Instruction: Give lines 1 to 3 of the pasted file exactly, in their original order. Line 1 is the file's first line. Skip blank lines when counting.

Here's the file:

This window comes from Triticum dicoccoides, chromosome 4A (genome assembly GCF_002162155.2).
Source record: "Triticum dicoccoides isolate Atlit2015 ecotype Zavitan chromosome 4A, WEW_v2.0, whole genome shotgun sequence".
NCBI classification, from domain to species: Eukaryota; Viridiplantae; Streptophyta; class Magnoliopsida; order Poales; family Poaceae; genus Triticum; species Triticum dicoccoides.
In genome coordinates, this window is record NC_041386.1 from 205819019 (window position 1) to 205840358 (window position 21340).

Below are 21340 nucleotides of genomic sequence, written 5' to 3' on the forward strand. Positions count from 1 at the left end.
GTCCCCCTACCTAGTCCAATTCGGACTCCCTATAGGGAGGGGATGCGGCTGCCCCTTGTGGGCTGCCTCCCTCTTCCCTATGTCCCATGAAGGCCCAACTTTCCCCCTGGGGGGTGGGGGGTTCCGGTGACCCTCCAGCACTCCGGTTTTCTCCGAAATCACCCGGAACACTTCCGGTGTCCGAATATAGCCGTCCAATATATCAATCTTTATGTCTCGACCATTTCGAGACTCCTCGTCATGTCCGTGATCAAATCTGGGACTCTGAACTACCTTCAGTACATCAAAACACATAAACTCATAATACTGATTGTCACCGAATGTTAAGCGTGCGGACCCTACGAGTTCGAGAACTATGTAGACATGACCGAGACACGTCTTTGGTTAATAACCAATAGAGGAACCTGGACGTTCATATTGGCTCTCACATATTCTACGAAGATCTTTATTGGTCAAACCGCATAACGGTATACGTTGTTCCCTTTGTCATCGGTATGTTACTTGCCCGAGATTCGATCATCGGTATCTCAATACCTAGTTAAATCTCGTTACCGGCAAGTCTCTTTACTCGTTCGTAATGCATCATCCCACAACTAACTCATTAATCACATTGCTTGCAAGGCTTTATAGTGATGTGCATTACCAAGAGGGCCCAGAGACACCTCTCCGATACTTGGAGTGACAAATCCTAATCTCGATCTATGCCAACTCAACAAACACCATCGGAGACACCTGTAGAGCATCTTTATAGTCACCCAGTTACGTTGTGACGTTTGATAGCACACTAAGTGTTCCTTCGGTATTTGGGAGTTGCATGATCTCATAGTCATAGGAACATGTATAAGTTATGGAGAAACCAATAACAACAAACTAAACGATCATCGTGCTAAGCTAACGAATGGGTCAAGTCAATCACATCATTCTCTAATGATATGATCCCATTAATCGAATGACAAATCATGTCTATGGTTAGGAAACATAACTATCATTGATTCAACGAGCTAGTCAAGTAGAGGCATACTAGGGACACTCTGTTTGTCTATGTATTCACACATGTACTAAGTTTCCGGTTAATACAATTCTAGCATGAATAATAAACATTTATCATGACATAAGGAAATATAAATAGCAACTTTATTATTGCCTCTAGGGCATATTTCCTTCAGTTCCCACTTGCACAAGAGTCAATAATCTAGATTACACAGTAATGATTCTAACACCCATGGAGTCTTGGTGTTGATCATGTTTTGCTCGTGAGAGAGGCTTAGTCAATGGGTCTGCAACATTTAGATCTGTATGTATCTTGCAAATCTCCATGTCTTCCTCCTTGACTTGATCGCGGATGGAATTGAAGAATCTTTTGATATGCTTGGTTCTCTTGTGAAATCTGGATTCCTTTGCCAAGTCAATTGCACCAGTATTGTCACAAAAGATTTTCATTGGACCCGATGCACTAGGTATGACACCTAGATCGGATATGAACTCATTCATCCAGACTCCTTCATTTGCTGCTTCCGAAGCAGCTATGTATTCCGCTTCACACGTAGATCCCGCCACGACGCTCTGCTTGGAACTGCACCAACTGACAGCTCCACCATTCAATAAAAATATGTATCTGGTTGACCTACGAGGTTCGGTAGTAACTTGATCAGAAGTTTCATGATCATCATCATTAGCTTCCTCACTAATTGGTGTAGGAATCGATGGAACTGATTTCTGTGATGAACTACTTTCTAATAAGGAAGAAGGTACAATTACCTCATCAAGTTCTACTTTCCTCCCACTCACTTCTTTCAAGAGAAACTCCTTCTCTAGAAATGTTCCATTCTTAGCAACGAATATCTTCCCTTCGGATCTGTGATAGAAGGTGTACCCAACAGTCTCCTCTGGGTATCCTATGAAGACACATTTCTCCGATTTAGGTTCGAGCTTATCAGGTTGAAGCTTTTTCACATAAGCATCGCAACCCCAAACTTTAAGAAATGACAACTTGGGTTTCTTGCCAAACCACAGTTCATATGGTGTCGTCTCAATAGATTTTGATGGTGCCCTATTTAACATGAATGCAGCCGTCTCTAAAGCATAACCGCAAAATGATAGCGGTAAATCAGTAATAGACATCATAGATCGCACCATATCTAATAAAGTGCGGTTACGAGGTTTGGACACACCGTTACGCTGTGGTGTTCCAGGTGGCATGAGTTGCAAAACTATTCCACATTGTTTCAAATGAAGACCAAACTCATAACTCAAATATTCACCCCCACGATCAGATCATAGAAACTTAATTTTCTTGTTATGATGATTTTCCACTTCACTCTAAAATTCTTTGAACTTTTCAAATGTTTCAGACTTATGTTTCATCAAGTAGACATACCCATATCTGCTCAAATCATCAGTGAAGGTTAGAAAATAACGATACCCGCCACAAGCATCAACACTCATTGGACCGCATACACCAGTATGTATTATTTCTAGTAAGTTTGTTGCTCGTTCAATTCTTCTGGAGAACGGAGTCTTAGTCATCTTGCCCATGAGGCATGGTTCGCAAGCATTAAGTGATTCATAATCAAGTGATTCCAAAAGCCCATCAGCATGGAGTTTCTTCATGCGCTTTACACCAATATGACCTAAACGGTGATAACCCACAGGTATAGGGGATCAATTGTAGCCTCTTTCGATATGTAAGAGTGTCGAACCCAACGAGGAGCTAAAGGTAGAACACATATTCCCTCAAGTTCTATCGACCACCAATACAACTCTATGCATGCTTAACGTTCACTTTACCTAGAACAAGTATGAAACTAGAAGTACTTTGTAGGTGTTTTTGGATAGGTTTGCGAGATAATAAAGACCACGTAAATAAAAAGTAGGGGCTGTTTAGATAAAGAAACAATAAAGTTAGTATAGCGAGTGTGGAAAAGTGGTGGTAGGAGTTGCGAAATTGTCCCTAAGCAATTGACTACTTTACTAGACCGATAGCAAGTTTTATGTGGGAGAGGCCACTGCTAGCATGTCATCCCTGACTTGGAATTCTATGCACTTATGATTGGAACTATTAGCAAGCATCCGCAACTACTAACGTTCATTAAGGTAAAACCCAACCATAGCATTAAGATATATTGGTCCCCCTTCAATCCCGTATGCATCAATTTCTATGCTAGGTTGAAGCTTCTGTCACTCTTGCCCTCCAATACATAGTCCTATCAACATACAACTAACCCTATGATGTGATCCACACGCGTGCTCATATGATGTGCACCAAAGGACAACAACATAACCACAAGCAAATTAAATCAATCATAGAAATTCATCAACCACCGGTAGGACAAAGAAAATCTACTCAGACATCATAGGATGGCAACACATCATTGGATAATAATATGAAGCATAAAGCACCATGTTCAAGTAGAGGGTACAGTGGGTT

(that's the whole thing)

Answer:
This window comes from Triticum dicoccoides, chromosome 4A (genome assembly GCF_002162155.2).
Source record: "Triticum dicoccoides isolate Atlit2015 ecotype Zavitan chromosome 4A, WEW_v2.0, whole genome shotgun sequence".
NCBI classification, from domain to species: Eukaryota; Viridiplantae; Streptophyta; class Magnoliopsida; order Poales; family Poaceae; genus Triticum; species Triticum dicoccoides.